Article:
- The Washington Times - Saturday, March 14, 2009

The Justice Department on Friday jettisoned the term “enemy combatant,” ditched some of the George W. Bush administration‘s assertions of presidential power and raised the standard needed to hold detainees at the naval prison at Guantanamo Bay, Cuba.

But some scholars and advocates say the moves are mainly symbolic breaks with the Bush administration and will have little actual impact.

“It’s disappointing and a welcome, but only minor, modification,” said Jonathan Hafetz, a lawyer for the ACLU who represents Ali al-Marri, a Qatari national who has been detained for more than seven years, much of that time while designated as an “enemy combatant.” “It’s troubling that it appears largely to be a continuation of the misguided and illegal detention policies of the last eight years.”

Under the new policy, the Justice Department says someone must have provided “substantial assistance” to terrorists to be detained. But the term “substantial assistance” is not clearly defined.

Stephen Abraham, a retired Army lieutenant colonel who served on combatant status review tribunals at Guantanamo, said the difference between the definition for “enemy combatant” and the definition describing who can now be held at Guantanamo is virtually nonexistent.

“I think they were just so interested in distancing themselves from the phrase ‘enemy combatants’ and thought ‘that will make everyone happy,’ ” said Col. Abraham, a vocal critic of the tribunals on which he once served. “In short, when you look at the definition, it’s useless. You break the definition down, and it applies to anyone.”

The Justice Department’s policy changes were outlined in a filing in federal court related to a case in which Guantanamo prisoners are challenging their detentions. Included in the filing was a declaration from Attorney General Eric H. Holder Jr. stating that an interagency review of detention policies and a review of the status of each detainee at Guantanamo are continuing.

President Obama has ordered Guantanamo closed within a year and has formed a task force, including Mr. Holder, that is charged with coming up with a plan to deal with the 240 detainees there.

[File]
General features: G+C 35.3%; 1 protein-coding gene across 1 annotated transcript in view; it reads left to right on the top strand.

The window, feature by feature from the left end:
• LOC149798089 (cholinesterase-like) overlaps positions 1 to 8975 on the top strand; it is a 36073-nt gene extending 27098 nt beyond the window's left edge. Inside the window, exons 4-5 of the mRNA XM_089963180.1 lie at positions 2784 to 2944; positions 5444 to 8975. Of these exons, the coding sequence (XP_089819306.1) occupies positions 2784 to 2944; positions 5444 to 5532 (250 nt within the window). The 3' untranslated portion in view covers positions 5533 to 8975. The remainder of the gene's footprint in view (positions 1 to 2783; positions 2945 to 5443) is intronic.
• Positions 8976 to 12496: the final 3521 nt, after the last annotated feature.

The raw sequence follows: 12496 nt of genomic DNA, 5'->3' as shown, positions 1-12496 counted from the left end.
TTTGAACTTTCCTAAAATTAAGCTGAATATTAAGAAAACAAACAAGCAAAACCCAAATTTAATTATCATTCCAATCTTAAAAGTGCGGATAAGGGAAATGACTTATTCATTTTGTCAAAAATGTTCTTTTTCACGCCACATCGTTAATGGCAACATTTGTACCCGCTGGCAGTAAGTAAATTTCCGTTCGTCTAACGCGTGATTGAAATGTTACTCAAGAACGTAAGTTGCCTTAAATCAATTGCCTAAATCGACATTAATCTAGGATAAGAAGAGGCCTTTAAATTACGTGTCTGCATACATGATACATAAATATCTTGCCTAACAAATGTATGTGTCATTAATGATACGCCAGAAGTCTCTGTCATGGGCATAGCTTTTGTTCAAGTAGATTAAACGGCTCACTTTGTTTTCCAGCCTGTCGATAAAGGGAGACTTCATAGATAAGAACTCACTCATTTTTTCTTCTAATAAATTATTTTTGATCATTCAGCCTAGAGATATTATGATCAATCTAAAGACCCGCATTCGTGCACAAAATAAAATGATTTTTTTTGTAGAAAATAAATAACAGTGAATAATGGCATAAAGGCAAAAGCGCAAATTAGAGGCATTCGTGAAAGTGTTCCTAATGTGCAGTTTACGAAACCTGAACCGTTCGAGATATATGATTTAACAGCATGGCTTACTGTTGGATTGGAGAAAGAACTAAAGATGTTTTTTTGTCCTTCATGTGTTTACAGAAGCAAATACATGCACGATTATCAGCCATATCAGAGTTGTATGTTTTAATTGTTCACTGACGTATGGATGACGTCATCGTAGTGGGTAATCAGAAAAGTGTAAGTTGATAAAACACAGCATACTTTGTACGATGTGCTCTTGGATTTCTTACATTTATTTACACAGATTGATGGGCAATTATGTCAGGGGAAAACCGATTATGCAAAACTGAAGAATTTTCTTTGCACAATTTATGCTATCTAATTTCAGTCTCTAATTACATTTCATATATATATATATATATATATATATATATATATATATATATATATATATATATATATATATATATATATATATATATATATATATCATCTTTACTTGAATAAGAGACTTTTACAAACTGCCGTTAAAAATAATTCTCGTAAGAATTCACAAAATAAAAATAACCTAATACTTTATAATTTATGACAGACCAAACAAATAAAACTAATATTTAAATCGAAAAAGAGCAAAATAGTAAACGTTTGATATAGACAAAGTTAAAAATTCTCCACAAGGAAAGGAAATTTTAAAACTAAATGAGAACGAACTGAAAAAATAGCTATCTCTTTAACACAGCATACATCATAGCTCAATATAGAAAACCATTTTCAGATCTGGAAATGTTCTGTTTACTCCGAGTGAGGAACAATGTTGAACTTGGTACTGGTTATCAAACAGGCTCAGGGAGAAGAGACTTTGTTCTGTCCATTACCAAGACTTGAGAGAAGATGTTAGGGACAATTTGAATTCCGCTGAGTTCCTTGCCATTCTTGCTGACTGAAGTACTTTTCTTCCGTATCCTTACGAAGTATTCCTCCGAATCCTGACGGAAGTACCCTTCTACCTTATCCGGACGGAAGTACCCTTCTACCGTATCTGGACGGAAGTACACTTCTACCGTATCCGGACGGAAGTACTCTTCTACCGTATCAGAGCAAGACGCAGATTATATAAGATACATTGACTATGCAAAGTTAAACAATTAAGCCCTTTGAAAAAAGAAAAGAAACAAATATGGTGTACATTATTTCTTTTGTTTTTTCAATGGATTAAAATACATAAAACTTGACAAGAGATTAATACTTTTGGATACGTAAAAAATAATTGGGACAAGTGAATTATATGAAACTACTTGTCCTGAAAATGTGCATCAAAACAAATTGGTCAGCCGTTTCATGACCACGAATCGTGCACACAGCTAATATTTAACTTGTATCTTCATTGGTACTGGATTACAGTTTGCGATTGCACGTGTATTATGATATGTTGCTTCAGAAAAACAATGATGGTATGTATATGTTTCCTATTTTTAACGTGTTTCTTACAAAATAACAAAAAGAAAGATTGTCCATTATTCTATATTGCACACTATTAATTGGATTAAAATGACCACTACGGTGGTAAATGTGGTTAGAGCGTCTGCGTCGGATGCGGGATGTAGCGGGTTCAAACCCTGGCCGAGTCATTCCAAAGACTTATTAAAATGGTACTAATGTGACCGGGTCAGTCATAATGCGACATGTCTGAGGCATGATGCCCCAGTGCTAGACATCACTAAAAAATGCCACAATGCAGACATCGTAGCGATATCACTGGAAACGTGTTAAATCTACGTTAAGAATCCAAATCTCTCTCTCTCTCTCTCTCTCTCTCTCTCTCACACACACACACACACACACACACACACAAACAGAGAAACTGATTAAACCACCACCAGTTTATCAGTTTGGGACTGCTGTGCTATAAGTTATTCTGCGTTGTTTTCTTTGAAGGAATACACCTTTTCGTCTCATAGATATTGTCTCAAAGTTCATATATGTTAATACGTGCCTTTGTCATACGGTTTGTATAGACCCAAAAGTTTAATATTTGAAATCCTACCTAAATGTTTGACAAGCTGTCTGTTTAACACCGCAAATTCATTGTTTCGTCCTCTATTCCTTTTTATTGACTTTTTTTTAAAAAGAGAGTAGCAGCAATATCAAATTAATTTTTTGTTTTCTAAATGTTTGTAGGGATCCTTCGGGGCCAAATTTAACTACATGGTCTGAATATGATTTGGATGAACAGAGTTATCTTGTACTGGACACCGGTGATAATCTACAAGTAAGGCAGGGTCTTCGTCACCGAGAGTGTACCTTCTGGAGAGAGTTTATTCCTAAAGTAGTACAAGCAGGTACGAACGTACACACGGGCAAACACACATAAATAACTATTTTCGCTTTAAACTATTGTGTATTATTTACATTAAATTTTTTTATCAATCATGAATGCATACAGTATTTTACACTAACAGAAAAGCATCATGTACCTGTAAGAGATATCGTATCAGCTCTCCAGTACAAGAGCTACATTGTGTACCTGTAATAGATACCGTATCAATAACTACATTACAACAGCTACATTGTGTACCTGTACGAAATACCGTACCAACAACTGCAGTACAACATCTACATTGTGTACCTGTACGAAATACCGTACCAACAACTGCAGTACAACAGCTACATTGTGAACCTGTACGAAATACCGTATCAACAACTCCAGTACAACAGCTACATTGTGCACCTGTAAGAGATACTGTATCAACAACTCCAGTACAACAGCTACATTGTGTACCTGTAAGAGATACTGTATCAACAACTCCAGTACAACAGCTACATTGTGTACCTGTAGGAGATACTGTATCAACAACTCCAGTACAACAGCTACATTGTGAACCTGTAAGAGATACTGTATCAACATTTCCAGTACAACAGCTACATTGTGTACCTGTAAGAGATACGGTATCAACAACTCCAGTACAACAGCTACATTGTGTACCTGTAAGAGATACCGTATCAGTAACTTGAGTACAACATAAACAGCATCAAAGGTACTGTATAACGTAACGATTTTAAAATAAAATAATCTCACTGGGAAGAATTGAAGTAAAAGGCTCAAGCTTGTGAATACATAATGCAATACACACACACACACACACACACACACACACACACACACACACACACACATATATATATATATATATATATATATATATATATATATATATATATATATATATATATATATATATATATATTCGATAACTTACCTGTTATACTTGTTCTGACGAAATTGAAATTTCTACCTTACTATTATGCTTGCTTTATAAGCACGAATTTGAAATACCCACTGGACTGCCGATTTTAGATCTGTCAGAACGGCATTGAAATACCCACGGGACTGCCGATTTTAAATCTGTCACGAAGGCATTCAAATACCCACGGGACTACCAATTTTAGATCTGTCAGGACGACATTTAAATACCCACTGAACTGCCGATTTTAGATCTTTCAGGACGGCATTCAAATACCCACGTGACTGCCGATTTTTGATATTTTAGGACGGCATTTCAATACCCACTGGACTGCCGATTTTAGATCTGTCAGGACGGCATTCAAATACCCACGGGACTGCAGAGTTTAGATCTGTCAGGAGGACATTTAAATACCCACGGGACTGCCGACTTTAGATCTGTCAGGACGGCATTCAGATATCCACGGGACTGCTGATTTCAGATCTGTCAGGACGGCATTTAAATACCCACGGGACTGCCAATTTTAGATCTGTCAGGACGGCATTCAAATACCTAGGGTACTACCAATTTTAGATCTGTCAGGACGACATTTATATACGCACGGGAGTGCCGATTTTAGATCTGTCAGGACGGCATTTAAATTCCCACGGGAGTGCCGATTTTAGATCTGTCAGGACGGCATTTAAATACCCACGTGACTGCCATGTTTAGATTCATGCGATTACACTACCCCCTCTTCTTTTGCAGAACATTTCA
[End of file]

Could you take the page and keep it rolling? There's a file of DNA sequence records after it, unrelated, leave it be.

“As we work toward developing a new policy to govern detainees, it is essential that we operate in a manner that strengthens our national security, is consistent with our values, and is governed by law,” Mr. Holder said. “The change we’ve made today meets each of those standards and will make our nation stronger.”

Under the Bush administration, the president could declare someone an “enemy combatant” and order them held indefinitely. But the Justice Department now says power doesn’t lie with the president, but with the Congress and the international law of war.

That change was applauded by the liberal People for the American Way, which said the Justice Department “reversed one of the most outrageous policies of the Bush administration.

“By dropping the designation of ‘enemy combatant,’ President Obama is taking a significant step towards reconciling our government’s actions with the principles of the Constitution,” the group’s president, Kathryn Kolbert, said in a statement. “In his inaugural address, he claimed to reject the false choice between our ideals and our safety. Today he proved that he means it.”

But Tom Fitton, president of the conservative Justice Watch, worries that “legions of terrorists will be released under this type of analysis.”

“They’re weakening this commander in chief and future commanders in chief’s ability to detain terrorists,” he said. “They really don’t know what they are doing.”

The group Human Rights First was similarly critical, but for almost opposite reasons.

“The concept of indefinite detention without criminal charge continues, and the class of persons to be detained remains ill-defined and overly broad,” said Elisa Massimino, the group’s executive director. “The administration left open the door to reconsider the definition during ongoing interagency reviews, and we certainly hope it will use that opportunity to narrow the authority and make a clean break from the policies of the past.”

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